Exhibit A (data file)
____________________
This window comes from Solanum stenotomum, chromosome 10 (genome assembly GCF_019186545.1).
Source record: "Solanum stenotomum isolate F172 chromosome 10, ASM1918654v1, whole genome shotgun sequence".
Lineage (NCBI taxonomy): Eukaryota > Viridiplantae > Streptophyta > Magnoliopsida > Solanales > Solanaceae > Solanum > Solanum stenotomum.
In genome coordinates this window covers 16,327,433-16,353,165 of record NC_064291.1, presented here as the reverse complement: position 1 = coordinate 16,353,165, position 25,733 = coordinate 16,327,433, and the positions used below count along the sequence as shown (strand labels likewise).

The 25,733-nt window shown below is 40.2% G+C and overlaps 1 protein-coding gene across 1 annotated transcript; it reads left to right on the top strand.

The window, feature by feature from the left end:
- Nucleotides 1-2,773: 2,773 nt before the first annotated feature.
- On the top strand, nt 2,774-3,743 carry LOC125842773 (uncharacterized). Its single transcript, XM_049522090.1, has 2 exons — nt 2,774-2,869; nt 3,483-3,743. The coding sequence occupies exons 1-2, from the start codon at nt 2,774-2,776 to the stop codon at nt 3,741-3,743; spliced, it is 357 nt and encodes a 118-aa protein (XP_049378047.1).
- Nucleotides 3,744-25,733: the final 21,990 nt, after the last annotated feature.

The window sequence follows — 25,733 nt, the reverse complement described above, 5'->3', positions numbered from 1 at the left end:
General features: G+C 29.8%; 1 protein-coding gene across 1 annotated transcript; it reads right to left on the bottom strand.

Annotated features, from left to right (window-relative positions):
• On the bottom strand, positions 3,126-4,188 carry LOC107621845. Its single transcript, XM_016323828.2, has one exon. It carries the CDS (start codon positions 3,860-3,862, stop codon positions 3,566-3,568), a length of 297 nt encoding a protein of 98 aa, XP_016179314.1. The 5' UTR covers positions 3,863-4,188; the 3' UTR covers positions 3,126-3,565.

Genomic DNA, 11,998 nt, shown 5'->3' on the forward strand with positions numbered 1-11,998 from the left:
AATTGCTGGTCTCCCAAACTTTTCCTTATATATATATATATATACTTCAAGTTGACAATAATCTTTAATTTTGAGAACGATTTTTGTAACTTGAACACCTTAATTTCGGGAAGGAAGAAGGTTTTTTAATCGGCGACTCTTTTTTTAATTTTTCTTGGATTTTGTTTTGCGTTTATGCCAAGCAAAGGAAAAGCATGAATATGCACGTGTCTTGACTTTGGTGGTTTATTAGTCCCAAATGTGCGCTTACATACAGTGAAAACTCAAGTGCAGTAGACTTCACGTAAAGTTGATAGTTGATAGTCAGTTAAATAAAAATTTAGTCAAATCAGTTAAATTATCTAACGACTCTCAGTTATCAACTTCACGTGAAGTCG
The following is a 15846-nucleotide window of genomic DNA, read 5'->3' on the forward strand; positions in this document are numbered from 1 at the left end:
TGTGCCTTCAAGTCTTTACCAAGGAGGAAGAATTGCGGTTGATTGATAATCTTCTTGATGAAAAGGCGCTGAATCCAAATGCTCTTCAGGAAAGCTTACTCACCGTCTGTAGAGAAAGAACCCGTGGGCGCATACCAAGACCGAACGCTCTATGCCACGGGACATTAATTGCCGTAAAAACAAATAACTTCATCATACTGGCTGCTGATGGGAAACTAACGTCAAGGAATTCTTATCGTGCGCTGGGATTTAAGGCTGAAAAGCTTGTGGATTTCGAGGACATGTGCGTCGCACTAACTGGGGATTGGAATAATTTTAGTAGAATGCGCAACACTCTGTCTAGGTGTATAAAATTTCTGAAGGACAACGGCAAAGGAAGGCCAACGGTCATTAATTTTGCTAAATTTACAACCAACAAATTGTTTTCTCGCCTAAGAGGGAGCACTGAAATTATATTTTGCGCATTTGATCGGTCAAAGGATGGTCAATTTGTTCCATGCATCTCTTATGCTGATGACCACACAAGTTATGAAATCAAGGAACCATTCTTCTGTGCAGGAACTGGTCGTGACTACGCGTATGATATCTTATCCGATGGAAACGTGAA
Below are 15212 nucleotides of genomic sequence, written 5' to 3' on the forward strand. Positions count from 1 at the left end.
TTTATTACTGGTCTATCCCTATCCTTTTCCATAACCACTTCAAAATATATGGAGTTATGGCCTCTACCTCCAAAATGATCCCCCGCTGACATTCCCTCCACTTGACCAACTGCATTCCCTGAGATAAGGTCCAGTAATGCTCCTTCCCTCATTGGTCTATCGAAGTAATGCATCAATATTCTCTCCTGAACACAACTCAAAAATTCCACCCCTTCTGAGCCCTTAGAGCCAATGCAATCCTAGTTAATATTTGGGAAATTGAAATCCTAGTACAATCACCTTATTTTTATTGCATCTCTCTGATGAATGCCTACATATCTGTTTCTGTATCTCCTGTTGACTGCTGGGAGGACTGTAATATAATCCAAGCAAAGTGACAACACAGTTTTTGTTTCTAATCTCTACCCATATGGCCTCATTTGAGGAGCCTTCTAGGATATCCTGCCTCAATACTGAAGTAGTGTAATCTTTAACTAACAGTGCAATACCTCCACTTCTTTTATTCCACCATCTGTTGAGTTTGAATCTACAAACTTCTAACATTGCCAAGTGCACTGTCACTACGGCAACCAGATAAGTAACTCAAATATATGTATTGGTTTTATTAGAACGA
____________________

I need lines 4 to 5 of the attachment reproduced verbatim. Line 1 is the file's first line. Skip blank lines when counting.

In genome coordinates this window covers 16,327,433-16,353,165 of record NC_064291.1, presented here as the reverse complement: position 1 = coordinate 16,353,165, position 25,733 = coordinate 16,327,433, and the positions used below count along the sequence as shown (strand labels likewise).

The 25,733-nt window shown below is 40.2% G+C and overlaps 1 protein-coding gene across 1 annotated transcript; it reads left to right on the top strand.